CHICAGO — Richard Fowler, the Evanston native who was called out by Chicagoan Gianno Caldwell on Fox News for saying he's from Chicago, said he had a right to make the claim.
Fowler, a radio show host who is a regular guest on Fox News, appeared on the cable news channel after President Donald Trump's tweet last month saying he would "send in the Feds" if violent crime rates don't improve.
After Fowler brought up that he "was from Chicago," Caldwell shot him down, saying: "Bruh! You're from Evanston."
Fowler said he mentioned being "from Chicago" because he thought Trump's stance wasn't well thought out.
"I totally understand why the Chicago media is making such a big deal about this. It's a long-standing argument between suburbia and Chicago," Fowler said in a phone interview Thursday. "The reason I used the reference is you need to know Chicago and talk to Chicagoans to come up with a real solution."
"The larger point here is: I don't care where you are from. Putting federal troops in the streets of Chicago, it's not the right thing to do," he added.
The video of Fowler and Caldwell went viral this week, touching off debates on social media over who can and can't say they are from Chicago.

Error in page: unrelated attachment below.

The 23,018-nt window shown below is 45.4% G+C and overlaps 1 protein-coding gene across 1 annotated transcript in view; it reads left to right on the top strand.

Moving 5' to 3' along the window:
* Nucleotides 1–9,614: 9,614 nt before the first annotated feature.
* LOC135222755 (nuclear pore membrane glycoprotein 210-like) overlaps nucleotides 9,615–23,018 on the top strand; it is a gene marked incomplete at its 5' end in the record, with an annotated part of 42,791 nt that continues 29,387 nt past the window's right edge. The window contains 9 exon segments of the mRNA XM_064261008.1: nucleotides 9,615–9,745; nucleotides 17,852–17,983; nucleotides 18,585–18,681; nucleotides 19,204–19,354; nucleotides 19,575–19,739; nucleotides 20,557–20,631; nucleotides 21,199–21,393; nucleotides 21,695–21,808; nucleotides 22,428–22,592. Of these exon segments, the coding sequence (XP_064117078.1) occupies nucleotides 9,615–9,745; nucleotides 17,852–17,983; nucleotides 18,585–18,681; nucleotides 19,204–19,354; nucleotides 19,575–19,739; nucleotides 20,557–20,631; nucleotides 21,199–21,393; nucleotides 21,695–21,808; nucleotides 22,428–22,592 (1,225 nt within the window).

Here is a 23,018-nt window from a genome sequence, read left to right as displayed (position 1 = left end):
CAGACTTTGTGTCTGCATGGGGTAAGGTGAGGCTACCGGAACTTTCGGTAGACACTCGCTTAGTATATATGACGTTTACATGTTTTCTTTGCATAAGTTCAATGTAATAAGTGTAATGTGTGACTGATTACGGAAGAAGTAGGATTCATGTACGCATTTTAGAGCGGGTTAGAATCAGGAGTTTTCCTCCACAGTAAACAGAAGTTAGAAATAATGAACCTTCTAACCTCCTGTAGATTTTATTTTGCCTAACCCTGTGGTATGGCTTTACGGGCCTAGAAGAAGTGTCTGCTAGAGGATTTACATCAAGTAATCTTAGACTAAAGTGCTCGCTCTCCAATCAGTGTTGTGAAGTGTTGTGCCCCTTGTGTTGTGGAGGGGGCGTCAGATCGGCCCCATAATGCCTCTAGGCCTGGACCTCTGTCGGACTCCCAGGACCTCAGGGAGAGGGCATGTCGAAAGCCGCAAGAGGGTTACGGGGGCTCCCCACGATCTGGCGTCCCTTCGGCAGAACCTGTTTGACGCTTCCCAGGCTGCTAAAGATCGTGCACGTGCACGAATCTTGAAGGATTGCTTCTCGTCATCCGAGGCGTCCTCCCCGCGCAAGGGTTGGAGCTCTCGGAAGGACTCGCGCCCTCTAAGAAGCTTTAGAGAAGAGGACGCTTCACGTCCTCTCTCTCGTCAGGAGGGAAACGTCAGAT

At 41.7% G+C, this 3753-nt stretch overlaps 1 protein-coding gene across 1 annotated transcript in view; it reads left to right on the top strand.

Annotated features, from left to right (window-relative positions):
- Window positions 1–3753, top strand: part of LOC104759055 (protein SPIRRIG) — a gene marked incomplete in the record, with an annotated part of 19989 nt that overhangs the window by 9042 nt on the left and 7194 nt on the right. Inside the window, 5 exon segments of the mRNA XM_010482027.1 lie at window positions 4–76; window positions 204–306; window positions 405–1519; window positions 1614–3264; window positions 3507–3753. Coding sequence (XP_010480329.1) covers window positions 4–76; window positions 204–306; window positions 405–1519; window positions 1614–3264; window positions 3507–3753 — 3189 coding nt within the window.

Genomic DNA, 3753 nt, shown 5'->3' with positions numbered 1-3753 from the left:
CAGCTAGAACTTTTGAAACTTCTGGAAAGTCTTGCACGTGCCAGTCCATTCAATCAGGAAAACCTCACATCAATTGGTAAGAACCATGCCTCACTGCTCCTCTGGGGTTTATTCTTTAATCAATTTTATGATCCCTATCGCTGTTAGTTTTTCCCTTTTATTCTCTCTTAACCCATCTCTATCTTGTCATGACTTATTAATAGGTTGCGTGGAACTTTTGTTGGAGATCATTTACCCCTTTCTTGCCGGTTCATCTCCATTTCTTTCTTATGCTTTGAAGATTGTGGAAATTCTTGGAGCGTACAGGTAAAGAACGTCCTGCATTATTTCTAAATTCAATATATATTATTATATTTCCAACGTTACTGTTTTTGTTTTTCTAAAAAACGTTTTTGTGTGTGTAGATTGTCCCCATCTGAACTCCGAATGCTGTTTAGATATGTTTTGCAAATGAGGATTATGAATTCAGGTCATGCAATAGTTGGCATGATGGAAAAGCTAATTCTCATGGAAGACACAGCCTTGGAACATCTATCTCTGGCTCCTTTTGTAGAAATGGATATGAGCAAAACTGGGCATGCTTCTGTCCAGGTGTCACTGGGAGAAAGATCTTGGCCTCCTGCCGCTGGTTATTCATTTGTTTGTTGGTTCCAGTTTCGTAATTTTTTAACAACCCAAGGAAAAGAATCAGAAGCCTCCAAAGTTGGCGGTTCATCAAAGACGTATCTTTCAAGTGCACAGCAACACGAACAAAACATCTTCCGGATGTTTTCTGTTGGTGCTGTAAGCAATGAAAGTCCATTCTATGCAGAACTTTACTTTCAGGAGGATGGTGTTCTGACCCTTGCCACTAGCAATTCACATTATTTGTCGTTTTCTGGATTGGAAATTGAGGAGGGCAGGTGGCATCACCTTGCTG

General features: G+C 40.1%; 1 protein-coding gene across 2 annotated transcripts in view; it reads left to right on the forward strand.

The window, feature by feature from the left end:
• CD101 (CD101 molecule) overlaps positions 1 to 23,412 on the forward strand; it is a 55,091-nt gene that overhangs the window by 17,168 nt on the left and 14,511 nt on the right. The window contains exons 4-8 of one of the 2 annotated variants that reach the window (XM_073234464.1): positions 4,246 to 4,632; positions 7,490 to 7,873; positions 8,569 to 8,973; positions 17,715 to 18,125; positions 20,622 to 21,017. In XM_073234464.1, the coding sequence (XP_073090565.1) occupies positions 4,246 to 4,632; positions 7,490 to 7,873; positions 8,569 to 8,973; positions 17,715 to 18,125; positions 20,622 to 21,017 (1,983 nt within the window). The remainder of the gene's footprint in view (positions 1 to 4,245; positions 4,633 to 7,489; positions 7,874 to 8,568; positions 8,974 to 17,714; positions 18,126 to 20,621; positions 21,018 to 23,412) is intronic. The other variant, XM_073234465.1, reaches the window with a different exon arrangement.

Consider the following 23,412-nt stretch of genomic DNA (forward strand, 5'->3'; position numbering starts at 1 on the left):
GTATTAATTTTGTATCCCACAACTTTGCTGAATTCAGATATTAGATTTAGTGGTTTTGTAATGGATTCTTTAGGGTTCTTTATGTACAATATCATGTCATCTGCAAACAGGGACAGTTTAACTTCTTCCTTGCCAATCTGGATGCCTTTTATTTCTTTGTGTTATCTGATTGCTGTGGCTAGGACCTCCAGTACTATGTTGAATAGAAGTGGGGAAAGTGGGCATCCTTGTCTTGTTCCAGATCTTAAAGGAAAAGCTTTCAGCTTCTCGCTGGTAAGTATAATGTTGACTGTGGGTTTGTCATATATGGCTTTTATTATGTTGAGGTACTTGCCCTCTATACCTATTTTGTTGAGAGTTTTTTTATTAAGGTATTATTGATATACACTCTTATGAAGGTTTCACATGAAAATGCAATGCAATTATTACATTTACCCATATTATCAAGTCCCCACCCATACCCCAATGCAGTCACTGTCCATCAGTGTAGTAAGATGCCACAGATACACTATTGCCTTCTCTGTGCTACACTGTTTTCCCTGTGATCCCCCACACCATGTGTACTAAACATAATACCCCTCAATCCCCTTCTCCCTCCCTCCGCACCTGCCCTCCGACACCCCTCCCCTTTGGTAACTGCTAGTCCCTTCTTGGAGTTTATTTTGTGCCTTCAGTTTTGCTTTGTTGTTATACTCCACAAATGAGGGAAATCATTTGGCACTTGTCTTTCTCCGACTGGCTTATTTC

I feel like the Evanston dude and the Bruh dude could maybe have a Beer Summit in Rogers Park? #thehealing— Seth Bockley (@sboke) February 2, 2017
"youre from evanston bruh"-ancient chicago proverb— jugs bunny (@alliewach) February 2, 2017
Fowler, who was born and raised in Evanston, says he knows Chicago "very well."
The liberal activist says he spends one or two days a week in Chicago working with educators in the city and that his godmother lives in Chatham.
"I know Chicago very well. I think you can have this conversation on whether you were born in city limits or outside of it," Fowler said.
Fowler said he was also conscious of saying he was from Chicago while appearing on national television. He said he wouldn't do the same if he were talking to someone from Chicago, and he didn't dismiss the right of people from places like Oak Park, Evanston and Orland Park to say that they are from the big city.
"There's people who live near Washington, D.C., who live in Maryland who say they live in Washington," Fowler said. "It's a bigger frame of reference."
He does draw the line somewhere, however:
People from Moline, which is on the border with Iowa, cannot claim to be from Chicago, he said.